COVID-19 FAQ for Annapolis
Answers to Commonly Asked Questions About the College’s Response to COVID-19
This FAQ was compiled in an attempt to answer the most commonly asked questions related to the college’s response to COVID-19. If you have any additional questions after reviewing the information on this webpage, please email .
On July 31, 2020, the college announced that the fall semester would move fully online. Please see the FAQs regarding the 2020 Fall semester.
Alcohol-based, antimicrobial hand sanitizer will kill the virus, though regular handwashing with soap and water for at least 20 seconds is the preferred method to protect yourself and reduce the spread of the virus.
No. There is currently no vaccine to prevent COVID-19. To read more about U.S. Centers for Disease Control and Prevention’s (CDC) tips on the best way to prevent exposure to this virus and others, visit the CDC’s website. Additionally, the World Health Organization has developed an online course to provide a general introduction to emerging respiratory viruses, including novel coronaviruses.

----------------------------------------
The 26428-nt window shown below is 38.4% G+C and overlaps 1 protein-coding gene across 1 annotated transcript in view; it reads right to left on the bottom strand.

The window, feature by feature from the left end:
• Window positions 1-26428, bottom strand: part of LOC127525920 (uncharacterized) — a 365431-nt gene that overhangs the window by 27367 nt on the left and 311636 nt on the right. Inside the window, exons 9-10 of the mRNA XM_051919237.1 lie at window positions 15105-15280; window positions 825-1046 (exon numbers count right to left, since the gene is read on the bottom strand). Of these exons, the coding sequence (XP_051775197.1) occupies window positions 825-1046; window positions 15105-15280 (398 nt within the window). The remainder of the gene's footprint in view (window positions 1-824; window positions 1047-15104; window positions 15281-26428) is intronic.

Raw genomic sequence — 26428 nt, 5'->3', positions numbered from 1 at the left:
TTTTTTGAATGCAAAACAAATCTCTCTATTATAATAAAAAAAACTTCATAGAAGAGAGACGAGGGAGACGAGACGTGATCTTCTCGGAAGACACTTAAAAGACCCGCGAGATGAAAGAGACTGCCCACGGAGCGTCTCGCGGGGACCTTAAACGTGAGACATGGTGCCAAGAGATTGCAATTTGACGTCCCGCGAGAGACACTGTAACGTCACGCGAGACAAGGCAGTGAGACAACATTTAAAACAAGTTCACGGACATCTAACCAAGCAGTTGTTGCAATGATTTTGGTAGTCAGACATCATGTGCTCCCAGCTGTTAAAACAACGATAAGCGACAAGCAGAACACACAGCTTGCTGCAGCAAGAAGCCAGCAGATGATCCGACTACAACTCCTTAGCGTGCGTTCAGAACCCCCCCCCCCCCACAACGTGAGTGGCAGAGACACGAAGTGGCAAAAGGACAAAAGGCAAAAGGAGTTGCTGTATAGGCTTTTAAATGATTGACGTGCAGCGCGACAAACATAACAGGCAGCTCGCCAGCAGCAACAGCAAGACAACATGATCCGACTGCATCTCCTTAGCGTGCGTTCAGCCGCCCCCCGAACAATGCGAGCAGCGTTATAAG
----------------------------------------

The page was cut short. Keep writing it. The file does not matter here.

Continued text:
No. The flu shot will reduce your chance of getting the flu. It will also help reduce the number of people with flu-like symptoms that healthcare professionals need to treat.
Social distancing is a term applied to certain actions that are recommended by public health officials to stop or slow down the spread of a highly contagious disease. These recommendations include keeping physical distance from other people, not attending large gatherings, not sharing food or drink, etc.
College leadership has been in contact with state and local authorities, other college leaders, and higher education organizations during this time. We are working in parallel with other institutions in the state as well, and we continue to closely monitor the situation as it evolves.
You can reduce the risk of spreading coronavirus by taking the same steps as you would to prevent infection from the flu and the common cold:
- Wash hands often with soap and water for a least 20 seconds. Use hand sanitizer that contains 60–95% alcohol if water is not available.
- Avoid touching your eyes, nose, or mouth with unwashed hands.
- Avoid contact with people who are sick.
- Stay home while you are sick and avoid close contact with others.
- Cover your mouth and nose with your elbow or a tissue when coughing or sneezing, and immediately dispose of the used tissue.